How To Acquire Capital For A Franchise Purchase: 7 Smart Tips
When choosing your favorite franchise, you need to make sure you have enough capital not just to purchase it, but […]
When choosing your favorite franchise, you need to make sure you have enough capital not just to purchase it, but to give it the best chance at succeeding. Prices vary widely between franchisors (and some franchisors may even be willing to negotiate), but many of the costs will typically come from new liabilities that stem from running the business. When tapping into your finances for the big buy, these tips can help you locate the necessary capital and win new loans so you can start the business on strong footing.
1. Use Cash to Generate Capital:
No matter what type of debt you rely on, you still need to put down some of your own cash. Ideally, you would be able to pay for all primary franchise costs with cash you already have in the bank, but you will probably need to depend on at least some debts. However, expect to support around 20 percent of so of the franchise startup costs with your own money. This includes those smaller fees that are easier to pay with cash and the money you may have to put down in order to qualify for a business loan.
Also, a reliable supply of cash to pay your expenses before the business is profitable will make lenders more willing to work with you. The more cash you have, the more easily you can make it work to generate additional capital.
2. Focus on Easy Credit First:
Reach for the quick, reliable types of credit already at your fingertips. A home equity line of credit, for example, is an excellent source of franchise funds, particularly if you are already using one. If your credit is especially good, then seek out a full mortgage, since this type of personal collateral is generally more reliable than aiming for a more difficult business loan.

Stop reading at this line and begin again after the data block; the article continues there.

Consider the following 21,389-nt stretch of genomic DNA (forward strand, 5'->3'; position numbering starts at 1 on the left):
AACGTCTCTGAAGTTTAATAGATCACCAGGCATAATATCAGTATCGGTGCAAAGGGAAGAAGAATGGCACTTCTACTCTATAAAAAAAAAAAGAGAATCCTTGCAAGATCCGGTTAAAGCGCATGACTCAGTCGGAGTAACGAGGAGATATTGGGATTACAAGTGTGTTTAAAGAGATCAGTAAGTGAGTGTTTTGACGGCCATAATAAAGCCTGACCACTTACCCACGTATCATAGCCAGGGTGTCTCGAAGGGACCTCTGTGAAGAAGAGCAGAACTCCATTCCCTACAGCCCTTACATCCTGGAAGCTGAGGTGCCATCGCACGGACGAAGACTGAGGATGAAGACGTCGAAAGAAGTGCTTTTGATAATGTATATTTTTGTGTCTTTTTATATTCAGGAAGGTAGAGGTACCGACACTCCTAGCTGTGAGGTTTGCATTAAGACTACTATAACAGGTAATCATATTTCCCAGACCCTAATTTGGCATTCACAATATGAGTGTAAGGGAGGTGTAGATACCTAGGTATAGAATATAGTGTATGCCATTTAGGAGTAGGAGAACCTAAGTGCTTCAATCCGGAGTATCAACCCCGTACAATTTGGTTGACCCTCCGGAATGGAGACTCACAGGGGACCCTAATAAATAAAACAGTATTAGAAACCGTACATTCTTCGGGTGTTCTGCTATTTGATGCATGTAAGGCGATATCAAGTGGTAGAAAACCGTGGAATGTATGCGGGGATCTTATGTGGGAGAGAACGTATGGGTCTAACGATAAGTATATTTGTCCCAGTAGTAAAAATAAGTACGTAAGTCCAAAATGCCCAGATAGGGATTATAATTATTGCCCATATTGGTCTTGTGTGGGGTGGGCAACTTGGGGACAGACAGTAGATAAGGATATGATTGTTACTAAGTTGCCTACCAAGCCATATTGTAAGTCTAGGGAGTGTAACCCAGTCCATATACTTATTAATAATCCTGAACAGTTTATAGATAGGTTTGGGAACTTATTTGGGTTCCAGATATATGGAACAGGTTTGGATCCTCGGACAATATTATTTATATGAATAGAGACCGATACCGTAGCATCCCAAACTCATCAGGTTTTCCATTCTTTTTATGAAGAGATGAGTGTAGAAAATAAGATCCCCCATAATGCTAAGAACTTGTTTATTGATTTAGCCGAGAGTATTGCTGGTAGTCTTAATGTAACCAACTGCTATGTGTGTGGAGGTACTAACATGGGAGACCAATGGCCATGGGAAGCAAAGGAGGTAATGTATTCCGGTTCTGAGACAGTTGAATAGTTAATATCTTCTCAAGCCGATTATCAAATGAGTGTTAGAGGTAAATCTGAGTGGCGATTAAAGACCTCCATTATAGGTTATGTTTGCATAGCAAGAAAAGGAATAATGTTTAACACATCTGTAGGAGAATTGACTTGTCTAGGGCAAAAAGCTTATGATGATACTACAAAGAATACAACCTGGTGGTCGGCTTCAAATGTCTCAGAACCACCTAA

3. Ask Your Franchisor for More Info:
Talk to your franchisor openly about your financing and ask them about any aid they could offer. Many franchisors, especially the larger brands, offering some type of financing of their own, programs that you can enter to pay for some of the key costs. These programs are often easier to qualify for than alternative loan options, but that does not mean their terms are better. Compare franchisor options to your other sources of capital before making a decision.
4. Impress Commercial Banks with a Good Franchise Choice:
Commercial banks remain one of the most common sources of franchise capital. However, banks will closely examine your franchise choice, including its current state and full financial history. Banks love to see a strong, stable franchise with plenty of future prospects. Before you apply, do your own due diligence on the franchise. Study its financial statements, history and current industry situation. By picking the most solvent franchise you can find, you will increase your chances of getting a commercial loan.
5. Get Your Loan Package Ready:
Even though you are buying a franchise, you still need to do plenty of preparation yourself. Get all your own financial documents ready, including your tax returns and bank account documents. Develop your own business plan that shows exactly what you want to do with the start-up and its projected costs.
6. Study SBA Loans:
Small Business Administration loans help entrepreneurs start their own companies, but you can also qualify for them if you are purchasing a franchise. These loans may be a better alternative to tougher commercial loans.
7. Seek Alternative Loans for Your Specific Situation:
Investigate local and national programs designed to help out new business owners. If you are a veteran, look into subsidized business loans directed to veterans. If you belong to a minority, search for related loans and grants to get started. Investigate any current state programs that offer high-quality loans to encourage business in your area. Some programs even help convert retirement funds, like a 401K into cash for investment purposes.
While any choice you make to raise capital has to be carefully considered with respect to your own financial circumstances, there are many options out there to help a would be entrepreneur get his or her business off the ground.
Andrew Ewing is a professional blogger that shares tips and advice about franchising topics. He writes for FranchiseExpo.com, a leading franchise directory.